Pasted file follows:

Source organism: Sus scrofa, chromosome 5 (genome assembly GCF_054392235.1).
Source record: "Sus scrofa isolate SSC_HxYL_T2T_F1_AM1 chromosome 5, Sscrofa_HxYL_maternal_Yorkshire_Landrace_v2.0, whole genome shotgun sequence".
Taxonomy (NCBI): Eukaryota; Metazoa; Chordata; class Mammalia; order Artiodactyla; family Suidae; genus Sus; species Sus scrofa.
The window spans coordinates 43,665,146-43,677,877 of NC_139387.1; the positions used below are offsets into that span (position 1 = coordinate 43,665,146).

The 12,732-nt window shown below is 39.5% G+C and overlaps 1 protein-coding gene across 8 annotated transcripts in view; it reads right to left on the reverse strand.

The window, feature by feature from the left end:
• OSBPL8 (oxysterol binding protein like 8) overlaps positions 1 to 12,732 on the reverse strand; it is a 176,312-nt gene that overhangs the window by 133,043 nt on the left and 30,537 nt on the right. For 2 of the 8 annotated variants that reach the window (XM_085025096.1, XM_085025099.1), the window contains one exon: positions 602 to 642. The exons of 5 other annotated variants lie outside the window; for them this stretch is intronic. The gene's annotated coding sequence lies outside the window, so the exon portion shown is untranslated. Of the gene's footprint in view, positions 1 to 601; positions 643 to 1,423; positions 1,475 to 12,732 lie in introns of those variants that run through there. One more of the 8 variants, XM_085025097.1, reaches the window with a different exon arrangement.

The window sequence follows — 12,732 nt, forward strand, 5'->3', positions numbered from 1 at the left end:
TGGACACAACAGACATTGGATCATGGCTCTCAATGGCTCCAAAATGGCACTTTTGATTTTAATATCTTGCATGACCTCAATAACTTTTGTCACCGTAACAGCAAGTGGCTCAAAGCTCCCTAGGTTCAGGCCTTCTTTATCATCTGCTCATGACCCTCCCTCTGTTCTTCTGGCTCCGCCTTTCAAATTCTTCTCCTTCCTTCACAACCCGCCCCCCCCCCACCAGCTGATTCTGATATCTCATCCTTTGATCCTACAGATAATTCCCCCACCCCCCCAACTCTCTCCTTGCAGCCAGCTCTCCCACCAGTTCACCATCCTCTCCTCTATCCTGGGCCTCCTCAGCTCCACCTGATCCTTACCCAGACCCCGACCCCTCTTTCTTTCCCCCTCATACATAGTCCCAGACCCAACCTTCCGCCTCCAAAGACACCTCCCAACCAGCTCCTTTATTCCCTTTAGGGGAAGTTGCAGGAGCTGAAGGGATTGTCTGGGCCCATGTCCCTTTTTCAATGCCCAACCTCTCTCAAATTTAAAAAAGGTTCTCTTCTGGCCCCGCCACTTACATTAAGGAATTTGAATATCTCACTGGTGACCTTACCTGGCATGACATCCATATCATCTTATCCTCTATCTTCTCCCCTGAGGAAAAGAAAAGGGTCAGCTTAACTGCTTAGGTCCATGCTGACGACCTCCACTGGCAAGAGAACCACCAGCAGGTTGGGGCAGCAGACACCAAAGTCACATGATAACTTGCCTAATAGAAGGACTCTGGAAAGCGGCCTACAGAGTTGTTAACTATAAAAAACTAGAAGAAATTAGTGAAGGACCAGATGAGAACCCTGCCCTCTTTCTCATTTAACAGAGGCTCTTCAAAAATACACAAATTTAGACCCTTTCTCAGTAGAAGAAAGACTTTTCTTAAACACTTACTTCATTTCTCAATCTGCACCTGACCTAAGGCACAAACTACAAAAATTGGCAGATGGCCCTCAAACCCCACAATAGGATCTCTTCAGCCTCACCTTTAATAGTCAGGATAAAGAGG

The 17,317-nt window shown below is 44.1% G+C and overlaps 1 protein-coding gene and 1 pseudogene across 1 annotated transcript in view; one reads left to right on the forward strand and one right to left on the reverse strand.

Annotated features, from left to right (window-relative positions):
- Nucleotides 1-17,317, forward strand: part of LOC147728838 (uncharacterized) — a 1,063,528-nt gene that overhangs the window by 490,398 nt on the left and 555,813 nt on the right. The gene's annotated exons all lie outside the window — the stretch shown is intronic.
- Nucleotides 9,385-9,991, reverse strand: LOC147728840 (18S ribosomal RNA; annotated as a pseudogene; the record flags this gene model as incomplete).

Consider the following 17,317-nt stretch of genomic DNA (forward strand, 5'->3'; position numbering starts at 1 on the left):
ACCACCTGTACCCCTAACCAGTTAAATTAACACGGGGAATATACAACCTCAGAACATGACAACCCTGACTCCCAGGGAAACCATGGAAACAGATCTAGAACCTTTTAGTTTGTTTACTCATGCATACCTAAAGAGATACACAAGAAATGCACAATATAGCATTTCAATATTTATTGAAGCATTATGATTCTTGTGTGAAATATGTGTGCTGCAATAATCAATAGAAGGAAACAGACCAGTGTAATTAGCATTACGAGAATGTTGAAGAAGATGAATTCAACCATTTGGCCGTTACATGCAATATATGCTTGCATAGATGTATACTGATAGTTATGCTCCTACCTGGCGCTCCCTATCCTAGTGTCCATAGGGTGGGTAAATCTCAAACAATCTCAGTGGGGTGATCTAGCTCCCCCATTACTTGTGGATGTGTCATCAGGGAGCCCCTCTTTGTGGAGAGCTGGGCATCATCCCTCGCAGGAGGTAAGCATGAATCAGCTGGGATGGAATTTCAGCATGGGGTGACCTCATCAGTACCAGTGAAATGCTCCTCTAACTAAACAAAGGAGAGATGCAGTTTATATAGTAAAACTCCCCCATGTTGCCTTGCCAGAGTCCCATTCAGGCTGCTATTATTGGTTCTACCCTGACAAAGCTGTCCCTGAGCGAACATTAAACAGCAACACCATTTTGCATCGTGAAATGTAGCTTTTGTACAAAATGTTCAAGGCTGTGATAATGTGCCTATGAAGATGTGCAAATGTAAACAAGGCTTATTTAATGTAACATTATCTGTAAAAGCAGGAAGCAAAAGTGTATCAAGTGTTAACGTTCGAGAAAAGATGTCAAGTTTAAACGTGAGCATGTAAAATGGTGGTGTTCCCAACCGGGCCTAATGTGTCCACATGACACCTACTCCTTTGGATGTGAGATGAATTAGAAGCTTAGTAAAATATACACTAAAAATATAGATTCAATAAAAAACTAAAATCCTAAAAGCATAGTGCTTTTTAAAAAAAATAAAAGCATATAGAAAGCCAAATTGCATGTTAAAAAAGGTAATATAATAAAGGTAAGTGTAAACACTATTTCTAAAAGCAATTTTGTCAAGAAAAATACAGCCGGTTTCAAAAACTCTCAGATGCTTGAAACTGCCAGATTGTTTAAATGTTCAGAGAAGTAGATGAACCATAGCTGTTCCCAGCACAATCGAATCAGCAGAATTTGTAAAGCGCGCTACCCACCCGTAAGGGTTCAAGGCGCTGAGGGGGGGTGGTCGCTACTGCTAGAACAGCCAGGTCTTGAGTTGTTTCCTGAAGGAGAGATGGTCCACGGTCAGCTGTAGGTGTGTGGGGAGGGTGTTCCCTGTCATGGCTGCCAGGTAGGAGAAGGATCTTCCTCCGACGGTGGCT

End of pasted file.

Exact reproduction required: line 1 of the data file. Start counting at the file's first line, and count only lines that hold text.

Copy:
Source organism: Sus scrofa, chromosome 5 (genome assembly GCF_054392235.1).